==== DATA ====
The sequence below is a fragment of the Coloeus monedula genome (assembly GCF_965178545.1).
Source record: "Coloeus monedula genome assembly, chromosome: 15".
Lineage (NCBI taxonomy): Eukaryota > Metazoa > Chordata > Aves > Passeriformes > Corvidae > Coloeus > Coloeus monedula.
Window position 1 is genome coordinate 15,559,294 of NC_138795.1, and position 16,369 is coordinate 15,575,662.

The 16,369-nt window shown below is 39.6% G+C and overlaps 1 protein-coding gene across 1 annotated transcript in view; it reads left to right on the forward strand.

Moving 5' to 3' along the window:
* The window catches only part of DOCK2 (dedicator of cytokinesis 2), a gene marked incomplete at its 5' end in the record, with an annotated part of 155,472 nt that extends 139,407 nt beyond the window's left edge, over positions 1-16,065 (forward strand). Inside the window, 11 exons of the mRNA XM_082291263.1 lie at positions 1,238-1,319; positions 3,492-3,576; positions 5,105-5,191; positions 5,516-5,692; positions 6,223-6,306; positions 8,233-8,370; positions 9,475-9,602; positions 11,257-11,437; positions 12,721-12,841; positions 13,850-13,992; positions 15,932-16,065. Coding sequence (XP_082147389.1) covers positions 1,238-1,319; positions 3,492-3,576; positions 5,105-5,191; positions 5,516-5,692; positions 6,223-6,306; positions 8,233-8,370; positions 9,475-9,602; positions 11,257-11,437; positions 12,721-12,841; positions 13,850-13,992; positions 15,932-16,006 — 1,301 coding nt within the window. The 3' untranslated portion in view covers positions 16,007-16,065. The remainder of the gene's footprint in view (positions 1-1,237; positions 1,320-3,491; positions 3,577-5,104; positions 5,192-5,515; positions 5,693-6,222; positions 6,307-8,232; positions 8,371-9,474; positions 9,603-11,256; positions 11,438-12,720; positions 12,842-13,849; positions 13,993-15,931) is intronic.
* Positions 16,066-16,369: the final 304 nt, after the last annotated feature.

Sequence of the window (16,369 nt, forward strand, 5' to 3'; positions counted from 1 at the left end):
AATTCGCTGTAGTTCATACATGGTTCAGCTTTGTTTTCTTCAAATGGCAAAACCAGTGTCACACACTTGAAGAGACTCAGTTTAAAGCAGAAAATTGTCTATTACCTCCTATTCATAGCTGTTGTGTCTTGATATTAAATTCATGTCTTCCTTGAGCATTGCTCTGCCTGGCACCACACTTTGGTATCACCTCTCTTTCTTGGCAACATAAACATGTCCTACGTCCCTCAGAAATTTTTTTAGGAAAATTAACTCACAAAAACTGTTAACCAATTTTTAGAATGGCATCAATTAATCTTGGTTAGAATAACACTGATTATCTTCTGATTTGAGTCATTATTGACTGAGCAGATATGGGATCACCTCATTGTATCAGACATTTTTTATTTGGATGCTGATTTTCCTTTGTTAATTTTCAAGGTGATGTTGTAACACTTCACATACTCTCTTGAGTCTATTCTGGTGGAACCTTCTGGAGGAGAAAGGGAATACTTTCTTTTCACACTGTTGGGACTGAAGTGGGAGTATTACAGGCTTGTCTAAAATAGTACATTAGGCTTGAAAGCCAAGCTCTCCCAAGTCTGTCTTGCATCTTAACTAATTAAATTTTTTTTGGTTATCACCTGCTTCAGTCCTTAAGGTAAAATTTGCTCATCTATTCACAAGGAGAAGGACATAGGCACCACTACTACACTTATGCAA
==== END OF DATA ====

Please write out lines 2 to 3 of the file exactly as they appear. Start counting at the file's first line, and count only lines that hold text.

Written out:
Source record: "Coloeus monedula genome assembly, chromosome: 15".
Lineage (NCBI taxonomy): Eukaryota > Metazoa > Chordata > Aves > Passeriformes > Corvidae > Coloeus > Coloeus monedula.